Metal Biosensors: Development and Environmental TestingEPA Grant Number: R830907
Title: Metal Biosensors: Development and Environmental Testing
Investigators: Anderson, Anne J. , McLean, Joan E , Miller, Charles D.
Institution: Utah State University
EPA Project Officer: Carleton, James N
Project Period: May 1, 2003 through April 30, 2006 (Extended to April 30, 2007)
Project Amount: $336,000
RFA: Environmental Futures Research in Nanoscale Science Engineering and Technology (2002) RFA Text | Recipients Lists
Research Category: Nanotechnology , Safer Chemicals
Metals, such as Cu and Cd, threaten the environment and human health because they impair cellular function when present above threshold levels. Currently, assessments of risk are based on chemical techniques that determine only total levels of the metal. These total levels may differ from those that are bioavailable and having an impact on living cells. Bioavailability is influenced by the association of the metal with solids, colloids or low molecular weight ligands. Ligands include inorganic cations (chloride, nitrate and phosphate) as well as the organic structures (di- and tri-carboxylic acids and humic acids). Our objectives are to develop and test biosensors and DNA arrays that will detect Cu and Cd specifically and indicate the bioavailability of these metals to a bacterium.
The biosensors will be constructed with a root-colonizing bacterium, Pseudomonas putida, KT2440. This bacterium is robust, offers no environmental threat and its genomic sequence, almost completed, will be released in 2003. Fusions will be generated between the promoters of P. putida genes responding with increased transcription when exposed to Cu or Cd and the open reading frame of a reporter gene. We will use a reporter encoding for light production to screen for constructs showing increased light emission when exposed to low non-lethal levels of the metals. These promoter-fusion biosensors will be used singly for quantitative assays of Cu/Cd concentration. The response to the metals associated with the different ligands will be assayed to determine how the response relates to total metal concentration and free metal availability. In the laboratory, we will use in situ detection for real-time imaging of the promoter fusion activities while these bacterial sensors are colonizing roots of plants growing in metal-contaminated soils. The fusions will be deployed in plate arrays to permit rapid assessment of Cu and Cd bioavailability. A second detector system will array the KT2440 genes that react to both metals. Differential hybridization of the gene arrays to RNAs extracted from control and sample-exposed P. putida cells will indicate the level of impact of any metals in the samples. We will compare the responses from the promoter fusion constructs to Cu and Cd complexed with different ligands to their responses at the transcriptional level.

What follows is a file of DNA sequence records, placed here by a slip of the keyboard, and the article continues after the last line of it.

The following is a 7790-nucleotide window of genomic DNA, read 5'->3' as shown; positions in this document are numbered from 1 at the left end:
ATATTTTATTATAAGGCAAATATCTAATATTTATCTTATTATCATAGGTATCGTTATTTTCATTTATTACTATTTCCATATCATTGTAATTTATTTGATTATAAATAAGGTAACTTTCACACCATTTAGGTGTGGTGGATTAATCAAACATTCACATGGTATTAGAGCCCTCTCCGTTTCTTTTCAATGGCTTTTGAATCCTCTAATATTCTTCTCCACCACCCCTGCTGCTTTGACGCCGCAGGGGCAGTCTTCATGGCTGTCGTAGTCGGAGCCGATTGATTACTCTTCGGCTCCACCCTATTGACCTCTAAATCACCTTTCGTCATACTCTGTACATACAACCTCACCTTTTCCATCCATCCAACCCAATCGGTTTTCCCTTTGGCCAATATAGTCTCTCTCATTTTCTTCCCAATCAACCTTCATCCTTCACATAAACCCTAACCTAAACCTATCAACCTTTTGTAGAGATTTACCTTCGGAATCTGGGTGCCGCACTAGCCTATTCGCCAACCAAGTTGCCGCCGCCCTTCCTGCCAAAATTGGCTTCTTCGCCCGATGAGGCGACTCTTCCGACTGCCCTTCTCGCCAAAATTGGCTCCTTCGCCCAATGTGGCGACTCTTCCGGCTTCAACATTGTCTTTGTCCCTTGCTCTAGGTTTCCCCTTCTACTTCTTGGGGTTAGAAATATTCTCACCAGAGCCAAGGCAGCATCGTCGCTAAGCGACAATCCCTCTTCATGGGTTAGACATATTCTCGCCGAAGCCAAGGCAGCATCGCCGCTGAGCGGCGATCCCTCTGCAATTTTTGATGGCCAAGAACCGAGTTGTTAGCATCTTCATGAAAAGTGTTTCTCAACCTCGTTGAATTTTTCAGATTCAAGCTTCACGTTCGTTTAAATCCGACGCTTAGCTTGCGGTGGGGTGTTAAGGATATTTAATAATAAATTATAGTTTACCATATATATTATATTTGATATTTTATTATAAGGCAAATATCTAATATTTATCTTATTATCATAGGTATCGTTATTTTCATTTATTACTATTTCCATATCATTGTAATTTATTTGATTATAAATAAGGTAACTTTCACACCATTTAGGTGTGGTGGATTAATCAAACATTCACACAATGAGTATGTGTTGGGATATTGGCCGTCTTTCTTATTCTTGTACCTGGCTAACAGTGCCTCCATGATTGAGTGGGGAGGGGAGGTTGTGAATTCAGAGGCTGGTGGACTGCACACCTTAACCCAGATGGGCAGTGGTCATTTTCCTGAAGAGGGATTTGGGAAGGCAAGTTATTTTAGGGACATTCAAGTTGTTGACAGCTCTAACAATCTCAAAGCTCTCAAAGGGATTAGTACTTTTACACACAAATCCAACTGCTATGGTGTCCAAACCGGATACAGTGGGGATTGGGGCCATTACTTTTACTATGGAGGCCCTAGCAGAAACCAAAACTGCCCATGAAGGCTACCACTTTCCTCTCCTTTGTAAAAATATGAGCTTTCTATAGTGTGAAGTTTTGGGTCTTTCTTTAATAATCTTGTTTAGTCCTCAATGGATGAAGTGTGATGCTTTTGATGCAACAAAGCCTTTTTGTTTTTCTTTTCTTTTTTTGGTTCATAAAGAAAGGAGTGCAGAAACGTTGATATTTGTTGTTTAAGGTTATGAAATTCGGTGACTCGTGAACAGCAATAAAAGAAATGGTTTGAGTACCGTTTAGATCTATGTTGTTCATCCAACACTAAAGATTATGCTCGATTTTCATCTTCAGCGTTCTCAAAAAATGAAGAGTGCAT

We will test the sensitivity and specificity of the biosensor plate arrays and the gene arrays using metal-contaminated soils and water from mine and government sources that are undergoing a remediation process.
We predict that we will generate an array of promoter fusions that respond selectively to Cu and to Cd. We will use these constructs to probe how response to free metal and complexed metals differ. We will explore the use of arrays of these biosensor cells to assess metal bioavailability in environmentally-contaminated samples. Mine spoils and run-off waters will be surveyed. Other DNA arrays of metal responsive genes will permit RNA analysis in cells exposed to metals. Their use will reveal at a global level how the bacterium responds to the metals and to the different complexes. We will probe the usefulness of these tools in monitoring the progress of a bioremediation or treatment process. Understanding how complexed metals are perceived by living cells is essential to predict the risk associated with a toxic metal-contaminated source.